13. i always wonder at this. i learn from said teacher, and have learned to use all the buttons. i have heard this before as well from many other sources, and i can never figure out why. also, it is confusing, because even if they do not use the same buttons as you do, surely they should have the tools in their concertina-toolbox to play any tune. sometimes i wonder if people learning pay attention at all. i'm always interested in learning how others play. i'm sure you're so busy this time around at the fleadh since you guys are hosting it that you wont have time to sit and "talk shop" about fingering, but i'd really like to see how you approach the concertina some time. As the most challenged person in the room that day with Frank, I will comment that one of the joys of learning to play the concertina is sitting with different teachers. Students don’t always put themselves in the right class. Frank was very patient. That particular class was a bit beyond my skill level and I did find it quite frustrating. While I didn’t learn the tunes that day, it was one of the most enlightening moments I’ve had as a student. I had the same experience that some “along the row” players have had at Noel’s camp. I still have those tunes and will re-visit them. Since that class, I’ve jumped into the world of alternate fingering with “said” teacher and with Chris Stevens in the Boston Comhaltas classes. I’m also in a practice ceili band at Comhaltas and my new complaint is that the whistle and fiddle folks can pick up new tunes quicker because they don’t have to spend time deciding which d to use.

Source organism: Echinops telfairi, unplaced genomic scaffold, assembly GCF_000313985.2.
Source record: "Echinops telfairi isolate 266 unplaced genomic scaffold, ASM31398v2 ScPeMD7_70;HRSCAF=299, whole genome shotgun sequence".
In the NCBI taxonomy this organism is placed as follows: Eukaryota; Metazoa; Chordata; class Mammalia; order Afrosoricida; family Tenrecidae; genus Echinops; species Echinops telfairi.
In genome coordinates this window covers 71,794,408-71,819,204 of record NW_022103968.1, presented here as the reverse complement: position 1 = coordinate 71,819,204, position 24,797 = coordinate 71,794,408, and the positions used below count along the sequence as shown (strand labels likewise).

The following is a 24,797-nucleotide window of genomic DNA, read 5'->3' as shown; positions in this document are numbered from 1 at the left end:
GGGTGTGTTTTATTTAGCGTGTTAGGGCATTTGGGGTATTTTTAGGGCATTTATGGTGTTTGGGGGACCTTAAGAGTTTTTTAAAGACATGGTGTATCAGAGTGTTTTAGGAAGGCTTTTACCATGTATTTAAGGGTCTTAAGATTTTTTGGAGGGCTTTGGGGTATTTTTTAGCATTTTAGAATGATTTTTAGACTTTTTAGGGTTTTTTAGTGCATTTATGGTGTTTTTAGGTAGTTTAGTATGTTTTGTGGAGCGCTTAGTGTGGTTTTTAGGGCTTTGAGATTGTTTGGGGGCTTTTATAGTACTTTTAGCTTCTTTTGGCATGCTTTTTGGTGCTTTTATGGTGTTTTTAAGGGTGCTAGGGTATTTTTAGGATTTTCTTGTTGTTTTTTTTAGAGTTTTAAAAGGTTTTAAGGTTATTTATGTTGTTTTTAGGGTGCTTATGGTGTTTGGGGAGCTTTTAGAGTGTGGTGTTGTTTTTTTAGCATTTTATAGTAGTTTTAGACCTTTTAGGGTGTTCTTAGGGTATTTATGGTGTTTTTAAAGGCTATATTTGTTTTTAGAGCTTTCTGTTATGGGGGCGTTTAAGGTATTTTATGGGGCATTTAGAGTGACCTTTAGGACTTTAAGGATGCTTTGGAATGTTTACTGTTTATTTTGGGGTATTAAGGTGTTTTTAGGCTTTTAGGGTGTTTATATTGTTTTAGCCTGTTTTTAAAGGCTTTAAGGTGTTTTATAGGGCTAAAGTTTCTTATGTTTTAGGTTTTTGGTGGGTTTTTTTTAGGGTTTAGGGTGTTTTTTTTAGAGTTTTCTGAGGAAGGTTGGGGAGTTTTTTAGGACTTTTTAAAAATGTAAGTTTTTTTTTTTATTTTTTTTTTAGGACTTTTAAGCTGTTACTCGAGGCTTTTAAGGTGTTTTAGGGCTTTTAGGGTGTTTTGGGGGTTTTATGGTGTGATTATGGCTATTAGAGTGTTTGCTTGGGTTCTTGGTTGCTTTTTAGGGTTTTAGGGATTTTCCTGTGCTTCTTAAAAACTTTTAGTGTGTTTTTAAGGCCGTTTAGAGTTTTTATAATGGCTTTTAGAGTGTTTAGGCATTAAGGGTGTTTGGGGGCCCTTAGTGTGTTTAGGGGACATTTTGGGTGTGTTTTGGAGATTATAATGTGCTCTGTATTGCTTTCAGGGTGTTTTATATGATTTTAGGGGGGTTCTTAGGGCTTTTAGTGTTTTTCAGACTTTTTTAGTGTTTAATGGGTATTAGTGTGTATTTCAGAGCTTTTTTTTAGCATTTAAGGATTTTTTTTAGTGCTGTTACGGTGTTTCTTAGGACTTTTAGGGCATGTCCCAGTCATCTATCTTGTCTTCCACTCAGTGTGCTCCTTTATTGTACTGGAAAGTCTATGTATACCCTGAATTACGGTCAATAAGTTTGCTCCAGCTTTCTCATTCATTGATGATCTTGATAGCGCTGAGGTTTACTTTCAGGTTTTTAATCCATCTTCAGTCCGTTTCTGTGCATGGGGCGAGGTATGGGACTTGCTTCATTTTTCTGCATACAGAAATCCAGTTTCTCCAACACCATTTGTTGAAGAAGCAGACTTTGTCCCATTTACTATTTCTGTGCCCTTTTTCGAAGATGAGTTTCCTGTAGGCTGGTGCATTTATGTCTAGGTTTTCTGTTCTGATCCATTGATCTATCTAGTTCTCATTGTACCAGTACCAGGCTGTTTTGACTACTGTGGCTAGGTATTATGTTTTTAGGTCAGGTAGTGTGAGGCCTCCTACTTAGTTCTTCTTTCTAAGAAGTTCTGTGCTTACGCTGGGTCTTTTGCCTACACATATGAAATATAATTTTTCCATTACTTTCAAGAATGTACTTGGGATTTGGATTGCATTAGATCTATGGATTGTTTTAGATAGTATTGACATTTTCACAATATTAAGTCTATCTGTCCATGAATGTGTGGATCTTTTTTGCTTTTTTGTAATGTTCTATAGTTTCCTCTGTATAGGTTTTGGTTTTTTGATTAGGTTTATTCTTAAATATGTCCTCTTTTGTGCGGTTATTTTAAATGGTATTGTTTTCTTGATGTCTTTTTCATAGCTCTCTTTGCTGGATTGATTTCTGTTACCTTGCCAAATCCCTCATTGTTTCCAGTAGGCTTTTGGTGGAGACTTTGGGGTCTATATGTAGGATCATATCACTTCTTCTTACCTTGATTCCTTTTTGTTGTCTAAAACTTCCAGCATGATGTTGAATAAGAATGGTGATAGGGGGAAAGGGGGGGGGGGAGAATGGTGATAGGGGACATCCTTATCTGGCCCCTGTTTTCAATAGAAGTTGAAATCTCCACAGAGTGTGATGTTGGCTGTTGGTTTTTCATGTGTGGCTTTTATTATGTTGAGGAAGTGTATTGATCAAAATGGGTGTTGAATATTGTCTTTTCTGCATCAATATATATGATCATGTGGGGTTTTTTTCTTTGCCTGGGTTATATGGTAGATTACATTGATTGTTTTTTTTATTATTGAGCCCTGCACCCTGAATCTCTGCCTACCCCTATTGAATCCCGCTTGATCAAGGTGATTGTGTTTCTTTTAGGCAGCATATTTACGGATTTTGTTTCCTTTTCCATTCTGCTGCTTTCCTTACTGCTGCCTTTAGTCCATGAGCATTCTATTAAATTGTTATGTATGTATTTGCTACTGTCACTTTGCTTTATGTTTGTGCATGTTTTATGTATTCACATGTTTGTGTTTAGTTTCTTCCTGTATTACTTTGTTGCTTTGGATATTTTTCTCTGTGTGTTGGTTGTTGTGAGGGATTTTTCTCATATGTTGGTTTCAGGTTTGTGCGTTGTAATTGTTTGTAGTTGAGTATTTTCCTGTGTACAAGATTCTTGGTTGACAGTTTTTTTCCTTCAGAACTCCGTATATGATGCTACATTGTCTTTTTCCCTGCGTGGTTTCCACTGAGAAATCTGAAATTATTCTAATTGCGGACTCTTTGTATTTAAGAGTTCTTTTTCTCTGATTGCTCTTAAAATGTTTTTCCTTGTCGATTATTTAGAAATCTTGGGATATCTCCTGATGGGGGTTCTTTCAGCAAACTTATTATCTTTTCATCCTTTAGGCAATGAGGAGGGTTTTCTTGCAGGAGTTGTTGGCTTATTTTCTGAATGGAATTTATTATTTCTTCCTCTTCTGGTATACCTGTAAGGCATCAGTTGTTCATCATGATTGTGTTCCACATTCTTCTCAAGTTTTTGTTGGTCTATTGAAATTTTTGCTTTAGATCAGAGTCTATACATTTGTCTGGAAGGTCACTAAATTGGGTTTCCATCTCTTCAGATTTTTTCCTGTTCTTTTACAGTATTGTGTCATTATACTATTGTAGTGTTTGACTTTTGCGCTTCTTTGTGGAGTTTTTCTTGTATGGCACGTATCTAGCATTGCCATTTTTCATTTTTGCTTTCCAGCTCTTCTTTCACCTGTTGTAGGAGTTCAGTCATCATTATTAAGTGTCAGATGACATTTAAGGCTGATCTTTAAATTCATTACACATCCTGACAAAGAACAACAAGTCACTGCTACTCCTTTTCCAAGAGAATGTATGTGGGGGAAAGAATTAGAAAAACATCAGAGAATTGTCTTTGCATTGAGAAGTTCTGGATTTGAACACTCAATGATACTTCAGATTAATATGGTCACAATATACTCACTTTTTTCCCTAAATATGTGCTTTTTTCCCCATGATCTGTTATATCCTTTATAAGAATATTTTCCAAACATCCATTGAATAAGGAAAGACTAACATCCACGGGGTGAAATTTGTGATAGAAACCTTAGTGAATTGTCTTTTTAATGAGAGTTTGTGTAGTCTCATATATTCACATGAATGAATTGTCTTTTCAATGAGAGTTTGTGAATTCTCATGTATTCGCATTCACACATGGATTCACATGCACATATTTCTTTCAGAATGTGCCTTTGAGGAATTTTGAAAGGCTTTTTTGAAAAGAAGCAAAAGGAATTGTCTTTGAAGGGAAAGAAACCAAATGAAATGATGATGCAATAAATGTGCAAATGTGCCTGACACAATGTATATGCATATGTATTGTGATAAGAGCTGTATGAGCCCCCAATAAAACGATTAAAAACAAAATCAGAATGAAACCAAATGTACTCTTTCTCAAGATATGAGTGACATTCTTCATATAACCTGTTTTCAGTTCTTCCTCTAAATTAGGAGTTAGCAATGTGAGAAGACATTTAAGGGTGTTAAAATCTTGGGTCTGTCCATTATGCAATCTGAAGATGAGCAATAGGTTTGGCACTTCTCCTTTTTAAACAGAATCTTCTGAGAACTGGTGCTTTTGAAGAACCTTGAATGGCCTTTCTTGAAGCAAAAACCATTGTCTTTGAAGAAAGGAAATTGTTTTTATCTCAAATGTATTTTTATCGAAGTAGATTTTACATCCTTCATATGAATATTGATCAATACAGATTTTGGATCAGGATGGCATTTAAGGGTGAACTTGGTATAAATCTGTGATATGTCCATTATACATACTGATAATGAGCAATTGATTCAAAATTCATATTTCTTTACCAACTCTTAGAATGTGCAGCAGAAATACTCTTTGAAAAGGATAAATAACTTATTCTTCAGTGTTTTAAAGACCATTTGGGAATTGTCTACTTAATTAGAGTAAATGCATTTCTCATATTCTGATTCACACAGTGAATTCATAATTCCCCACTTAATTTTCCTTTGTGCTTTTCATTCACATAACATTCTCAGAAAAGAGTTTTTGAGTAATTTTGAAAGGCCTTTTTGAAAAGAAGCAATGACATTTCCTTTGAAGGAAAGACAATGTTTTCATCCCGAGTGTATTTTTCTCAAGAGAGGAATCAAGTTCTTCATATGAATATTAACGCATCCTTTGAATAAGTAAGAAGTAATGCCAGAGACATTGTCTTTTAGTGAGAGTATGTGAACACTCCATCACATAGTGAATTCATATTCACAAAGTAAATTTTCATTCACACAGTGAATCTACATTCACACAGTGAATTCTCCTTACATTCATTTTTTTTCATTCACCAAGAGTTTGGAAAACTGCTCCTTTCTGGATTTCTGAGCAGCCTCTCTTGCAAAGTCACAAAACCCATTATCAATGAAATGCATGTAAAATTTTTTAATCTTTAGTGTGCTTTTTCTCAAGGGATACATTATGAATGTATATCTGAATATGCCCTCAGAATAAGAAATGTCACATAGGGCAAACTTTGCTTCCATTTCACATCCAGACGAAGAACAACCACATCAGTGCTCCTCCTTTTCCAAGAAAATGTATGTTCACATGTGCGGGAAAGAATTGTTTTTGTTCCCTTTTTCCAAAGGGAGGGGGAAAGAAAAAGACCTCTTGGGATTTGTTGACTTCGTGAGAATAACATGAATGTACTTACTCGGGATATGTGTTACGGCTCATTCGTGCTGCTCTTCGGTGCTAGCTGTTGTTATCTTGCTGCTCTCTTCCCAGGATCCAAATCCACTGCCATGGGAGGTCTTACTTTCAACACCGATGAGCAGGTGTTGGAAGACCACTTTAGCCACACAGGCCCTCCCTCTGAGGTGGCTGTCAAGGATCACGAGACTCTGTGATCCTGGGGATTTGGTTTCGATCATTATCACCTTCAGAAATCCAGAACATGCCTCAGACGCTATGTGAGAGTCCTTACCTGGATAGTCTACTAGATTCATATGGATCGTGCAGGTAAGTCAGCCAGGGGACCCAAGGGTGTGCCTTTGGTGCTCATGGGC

14. From a note an attendee sent Linda and she passed along.